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The government is still looking for a formula to tax energy companies more heavily in the new anti-crisis plan

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The executive branch is working against the clock to finalize a new anti-crisis plan this Saturday that will manage to cushion the blow that inflation is taking on the economy. You may already be used to these races against you from the drills conducted during the pandemic, but the mechanism within the coalition government is not yet fully oiled. Differences between the two souls linger, and that means the search is still on for the right formula to tax energy companies – not just electricity companies – and to spread the negative effects of the crisis resulting from the war in Ukraine. “We must find the instrument, the most appropriate fiscal, financial and legal vehicle, to fairly distribute the negative effects of this crisis,” said the government’s first vice-president, Nadia Calviño, on Wednesday.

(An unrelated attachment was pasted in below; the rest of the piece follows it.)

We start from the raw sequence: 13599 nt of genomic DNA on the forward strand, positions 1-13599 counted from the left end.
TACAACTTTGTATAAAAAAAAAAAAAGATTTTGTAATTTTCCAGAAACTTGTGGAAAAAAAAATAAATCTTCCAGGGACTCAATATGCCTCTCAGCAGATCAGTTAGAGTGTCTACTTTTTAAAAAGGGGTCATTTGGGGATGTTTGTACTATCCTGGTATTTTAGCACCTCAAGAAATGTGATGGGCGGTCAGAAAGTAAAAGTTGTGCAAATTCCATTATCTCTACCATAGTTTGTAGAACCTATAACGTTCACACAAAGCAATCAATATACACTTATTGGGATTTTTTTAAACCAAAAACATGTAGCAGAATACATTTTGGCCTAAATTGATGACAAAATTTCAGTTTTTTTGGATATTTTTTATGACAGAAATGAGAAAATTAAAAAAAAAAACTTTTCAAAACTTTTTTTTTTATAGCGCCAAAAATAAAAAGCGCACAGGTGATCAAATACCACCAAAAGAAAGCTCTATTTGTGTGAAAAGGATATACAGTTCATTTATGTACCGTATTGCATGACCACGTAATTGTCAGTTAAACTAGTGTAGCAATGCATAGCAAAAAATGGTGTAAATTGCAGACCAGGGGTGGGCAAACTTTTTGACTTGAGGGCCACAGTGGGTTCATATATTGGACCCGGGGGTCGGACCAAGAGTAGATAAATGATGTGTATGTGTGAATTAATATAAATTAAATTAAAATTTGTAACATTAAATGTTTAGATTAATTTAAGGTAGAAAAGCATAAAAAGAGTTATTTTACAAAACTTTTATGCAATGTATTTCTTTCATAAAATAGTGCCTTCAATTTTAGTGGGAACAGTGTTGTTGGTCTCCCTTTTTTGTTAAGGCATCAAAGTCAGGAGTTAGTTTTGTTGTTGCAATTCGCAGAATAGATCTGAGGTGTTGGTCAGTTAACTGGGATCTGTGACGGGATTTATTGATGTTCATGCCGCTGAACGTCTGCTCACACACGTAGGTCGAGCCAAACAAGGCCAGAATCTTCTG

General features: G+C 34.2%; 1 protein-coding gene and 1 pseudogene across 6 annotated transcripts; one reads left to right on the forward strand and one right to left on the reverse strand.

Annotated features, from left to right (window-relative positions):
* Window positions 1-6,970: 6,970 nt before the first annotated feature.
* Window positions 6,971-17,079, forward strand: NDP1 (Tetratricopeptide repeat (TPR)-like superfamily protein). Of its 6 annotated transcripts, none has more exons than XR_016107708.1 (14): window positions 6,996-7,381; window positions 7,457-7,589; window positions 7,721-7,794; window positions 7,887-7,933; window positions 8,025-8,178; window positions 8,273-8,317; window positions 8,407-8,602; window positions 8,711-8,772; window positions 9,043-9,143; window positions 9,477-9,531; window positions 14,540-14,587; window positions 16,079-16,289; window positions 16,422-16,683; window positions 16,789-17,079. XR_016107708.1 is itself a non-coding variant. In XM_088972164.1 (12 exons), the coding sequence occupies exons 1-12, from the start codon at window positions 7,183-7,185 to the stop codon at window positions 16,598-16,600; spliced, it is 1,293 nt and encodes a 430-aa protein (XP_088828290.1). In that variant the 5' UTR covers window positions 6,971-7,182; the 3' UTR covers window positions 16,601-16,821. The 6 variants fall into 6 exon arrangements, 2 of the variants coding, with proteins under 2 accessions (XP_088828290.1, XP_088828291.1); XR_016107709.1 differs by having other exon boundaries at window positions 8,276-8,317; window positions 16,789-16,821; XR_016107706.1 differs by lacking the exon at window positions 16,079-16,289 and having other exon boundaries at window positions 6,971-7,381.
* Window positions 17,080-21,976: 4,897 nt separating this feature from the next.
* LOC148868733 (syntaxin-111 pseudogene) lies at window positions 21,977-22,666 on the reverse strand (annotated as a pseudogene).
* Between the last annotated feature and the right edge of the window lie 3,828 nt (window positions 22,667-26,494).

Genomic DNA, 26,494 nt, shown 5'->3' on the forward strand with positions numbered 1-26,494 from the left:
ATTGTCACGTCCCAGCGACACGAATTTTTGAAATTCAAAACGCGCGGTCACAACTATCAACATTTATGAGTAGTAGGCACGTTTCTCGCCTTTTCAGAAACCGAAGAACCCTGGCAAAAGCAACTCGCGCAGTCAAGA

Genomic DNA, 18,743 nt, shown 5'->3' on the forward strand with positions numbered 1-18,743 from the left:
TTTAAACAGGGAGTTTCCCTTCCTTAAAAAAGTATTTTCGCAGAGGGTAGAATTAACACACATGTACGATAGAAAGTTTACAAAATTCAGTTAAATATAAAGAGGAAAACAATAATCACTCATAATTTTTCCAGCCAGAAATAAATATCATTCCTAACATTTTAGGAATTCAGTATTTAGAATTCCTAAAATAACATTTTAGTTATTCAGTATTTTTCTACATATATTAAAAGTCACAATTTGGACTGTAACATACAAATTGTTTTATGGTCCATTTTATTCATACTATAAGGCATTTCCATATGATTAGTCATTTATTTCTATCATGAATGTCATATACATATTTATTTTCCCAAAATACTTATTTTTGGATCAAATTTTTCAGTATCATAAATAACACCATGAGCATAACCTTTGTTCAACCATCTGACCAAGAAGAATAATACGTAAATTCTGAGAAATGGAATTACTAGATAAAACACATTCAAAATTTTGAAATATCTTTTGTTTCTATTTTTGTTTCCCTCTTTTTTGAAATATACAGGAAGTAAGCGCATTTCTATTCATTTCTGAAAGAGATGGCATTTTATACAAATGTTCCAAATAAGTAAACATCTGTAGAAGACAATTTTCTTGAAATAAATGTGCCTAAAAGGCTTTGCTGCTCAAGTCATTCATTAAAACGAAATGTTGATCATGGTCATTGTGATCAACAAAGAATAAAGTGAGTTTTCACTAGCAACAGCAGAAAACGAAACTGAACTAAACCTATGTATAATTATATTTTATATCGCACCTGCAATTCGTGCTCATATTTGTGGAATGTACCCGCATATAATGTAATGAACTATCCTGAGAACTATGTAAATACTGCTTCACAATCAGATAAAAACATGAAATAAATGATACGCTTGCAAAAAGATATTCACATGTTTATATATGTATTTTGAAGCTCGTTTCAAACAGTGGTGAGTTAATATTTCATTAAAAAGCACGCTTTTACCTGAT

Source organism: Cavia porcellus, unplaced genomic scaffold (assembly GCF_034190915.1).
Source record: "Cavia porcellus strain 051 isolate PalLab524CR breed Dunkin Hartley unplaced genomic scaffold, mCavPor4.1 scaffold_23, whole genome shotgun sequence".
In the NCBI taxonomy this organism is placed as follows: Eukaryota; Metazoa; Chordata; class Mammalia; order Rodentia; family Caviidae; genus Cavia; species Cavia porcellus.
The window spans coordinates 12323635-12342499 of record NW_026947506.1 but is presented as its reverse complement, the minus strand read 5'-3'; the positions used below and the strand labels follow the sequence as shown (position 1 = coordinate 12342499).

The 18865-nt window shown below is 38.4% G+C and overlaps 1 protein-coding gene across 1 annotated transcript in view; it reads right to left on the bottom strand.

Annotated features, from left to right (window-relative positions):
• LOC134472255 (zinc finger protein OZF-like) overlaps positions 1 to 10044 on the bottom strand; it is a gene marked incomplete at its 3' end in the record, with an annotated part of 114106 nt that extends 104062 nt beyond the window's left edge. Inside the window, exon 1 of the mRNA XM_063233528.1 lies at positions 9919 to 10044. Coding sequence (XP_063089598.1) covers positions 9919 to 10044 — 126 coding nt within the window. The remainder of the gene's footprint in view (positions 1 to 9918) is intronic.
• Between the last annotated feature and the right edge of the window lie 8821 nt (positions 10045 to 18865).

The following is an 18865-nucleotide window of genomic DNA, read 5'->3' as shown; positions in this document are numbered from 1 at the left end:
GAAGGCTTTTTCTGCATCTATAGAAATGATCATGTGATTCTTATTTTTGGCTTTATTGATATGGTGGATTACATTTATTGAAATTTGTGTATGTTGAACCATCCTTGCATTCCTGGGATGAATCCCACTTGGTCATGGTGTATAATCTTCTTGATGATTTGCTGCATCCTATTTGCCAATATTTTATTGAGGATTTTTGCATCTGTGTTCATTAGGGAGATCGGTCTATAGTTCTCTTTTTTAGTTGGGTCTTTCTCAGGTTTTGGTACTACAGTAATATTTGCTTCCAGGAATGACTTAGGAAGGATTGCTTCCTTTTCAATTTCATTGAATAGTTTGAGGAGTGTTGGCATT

Second Vice President Yolanda Díaz, recapturing a well-known initiative from the United We Can wing, was the first to point to the need for energy companies to pay more taxes: “Big energy companies have to make an additional contribution. We propose to increase the type of companies by 10 points to raise between 1,500 million and 2,000 million euros,” he announced on his Twitter account on Monday. However, this request seems to have fallen on deaf ears. In fact, the first vice-president, Nadia Calviño, has said that she “ignored” these proposals, which were being “ignored” by the media during her participation in the seminar organized by the Association of Economic Information Journalists (APIE) at the International University Menendez Pelayo (UIMP) . In other words, it suggests that this issue has not yet reached the Council of Ministers.